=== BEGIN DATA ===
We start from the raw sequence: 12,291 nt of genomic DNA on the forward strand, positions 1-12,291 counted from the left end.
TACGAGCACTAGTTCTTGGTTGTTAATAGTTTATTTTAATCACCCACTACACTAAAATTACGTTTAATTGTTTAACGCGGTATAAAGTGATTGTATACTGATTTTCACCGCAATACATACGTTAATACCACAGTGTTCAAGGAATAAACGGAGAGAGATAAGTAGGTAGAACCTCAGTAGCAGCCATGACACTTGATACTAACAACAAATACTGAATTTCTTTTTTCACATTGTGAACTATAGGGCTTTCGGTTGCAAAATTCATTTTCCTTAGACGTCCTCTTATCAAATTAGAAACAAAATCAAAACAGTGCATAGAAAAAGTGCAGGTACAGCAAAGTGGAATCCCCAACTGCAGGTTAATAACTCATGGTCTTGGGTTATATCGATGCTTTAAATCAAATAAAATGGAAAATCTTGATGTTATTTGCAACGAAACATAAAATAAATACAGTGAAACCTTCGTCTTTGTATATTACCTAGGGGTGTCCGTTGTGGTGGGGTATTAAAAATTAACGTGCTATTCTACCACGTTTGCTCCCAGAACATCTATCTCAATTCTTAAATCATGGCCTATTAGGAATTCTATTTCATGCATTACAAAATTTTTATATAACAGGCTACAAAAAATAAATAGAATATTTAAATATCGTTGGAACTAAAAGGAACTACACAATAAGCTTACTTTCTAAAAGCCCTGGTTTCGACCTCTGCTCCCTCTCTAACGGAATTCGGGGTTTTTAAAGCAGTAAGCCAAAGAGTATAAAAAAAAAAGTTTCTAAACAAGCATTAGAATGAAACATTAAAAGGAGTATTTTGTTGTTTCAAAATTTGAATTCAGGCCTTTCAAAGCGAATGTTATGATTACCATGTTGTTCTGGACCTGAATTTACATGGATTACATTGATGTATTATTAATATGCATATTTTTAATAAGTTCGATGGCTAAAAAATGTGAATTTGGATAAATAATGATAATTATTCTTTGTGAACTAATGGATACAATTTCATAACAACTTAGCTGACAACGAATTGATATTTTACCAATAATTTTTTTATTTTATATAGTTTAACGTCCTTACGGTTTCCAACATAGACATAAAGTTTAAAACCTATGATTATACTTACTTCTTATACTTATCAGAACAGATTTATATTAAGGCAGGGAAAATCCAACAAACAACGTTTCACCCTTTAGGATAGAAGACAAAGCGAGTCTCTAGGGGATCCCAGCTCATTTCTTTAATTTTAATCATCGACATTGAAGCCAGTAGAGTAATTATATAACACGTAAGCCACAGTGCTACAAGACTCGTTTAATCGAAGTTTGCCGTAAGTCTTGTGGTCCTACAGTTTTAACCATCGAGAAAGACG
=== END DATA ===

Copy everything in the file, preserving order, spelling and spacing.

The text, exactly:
We start from the raw sequence: 12,291 nt of genomic DNA on the forward strand, positions 1-12,291 counted from the left end.
TACGAGCACTAGTTCTTGGTTGTTAATAGTTTATTTTAATCACCCACTACACTAAAATTACGTTTAATTGTTTAACGCGGTATAAAGTGATTGTATACTGATTTTCACCGCAATACATACGTTAATACCACAGTGTTCAAGGAATAAACGGAGAGAGATAAGTAGGTAGAACCTCAGTAGCAGCCATGACACTTGATACTAACAACAAATACTGAATTTCTTTTTTCACATTGTGAACTATAGGGCTTTCGGTTGCAAAATTCATTTTCCTTAGACGTCCTCTTATCAAATTAGAAACAAAATCAAAACAGTGCATAGAAAAAGTGCAGGTACAGCAAAGTGGAATCCCCAACTGCAGGTTAATAACTCATGGTCTTGGGTTATATCGATGCTTTAAATCAAATAAAATGGAAAATCTTGATGTTATTTGCAACGAAACATAAAATAAATACAGTGAAACCTTCGTCTTTGTATATTACCTAGGGGTGTCCGTTGTGGTGGGGTATTAAAAATTAACGTGCTATTCTACCACGTTTGCTCCCAGAACATCTATCTCAATTCTTAAATCATGGCCTATTAGGAATTCTATTTCATGCATTACAAAATTTTTATATAACAGGCTACAAAAAATAAATAGAATATTTAAATATCGTTGGAACTAAAAGGAACTACACAATAAGCTTACTTTCTAAAAGCCCTGGTTTCGACCTCTGCTCCCTCTCTAACGGAATTCGGGGTTTTTAAAGCAGTAAGCCAAAGAGTATAAAAAAAAAAGTTTCTAAACAAGCATTAGAATGAAACATTAAAAGGAGTATTTTGTTGTTTCAAAATTTGAATTCAGGCCTTTCAAAGCGAATGTTATGATTACCATGTTGTTCTGGACCTGAATTTACATGGATTACATTGATGTATTATTAATATGCATATTTTTAATAAGTTCGATGGCTAAAAAATGTGAATTTGGATAAATAATGATAATTATTCTTTGTGAACTAATGGATACAATTTCATAACAACTTAGCTGACAACGAATTGATATTTTACCAATAATTTTTTTATTTTATATAGTTTAACGTCCTTACGGTTTCCAACATAGACATAAAGTTTAAAACCTATGATTATACTTACTTCTTATACTTATCAGAACAGATTTATATTAAGGCAGGGAAAATCCAACAAACAACGTTTCACCCTTTAGGATAGAAGACAAAGCGAGTCTCTAGGGGATCCCAGCTCATTTCTTTAATTTTAATCATCGACATTGAAGCCAGTAGAGTAATTATATAACACGTAAGCCACAGTGCTACAAGACTCGTTTAATCGAAGTTTGCCGTAAGTCTTGTGGTCCTACAGTTTTAACCATCGAGAAAGACG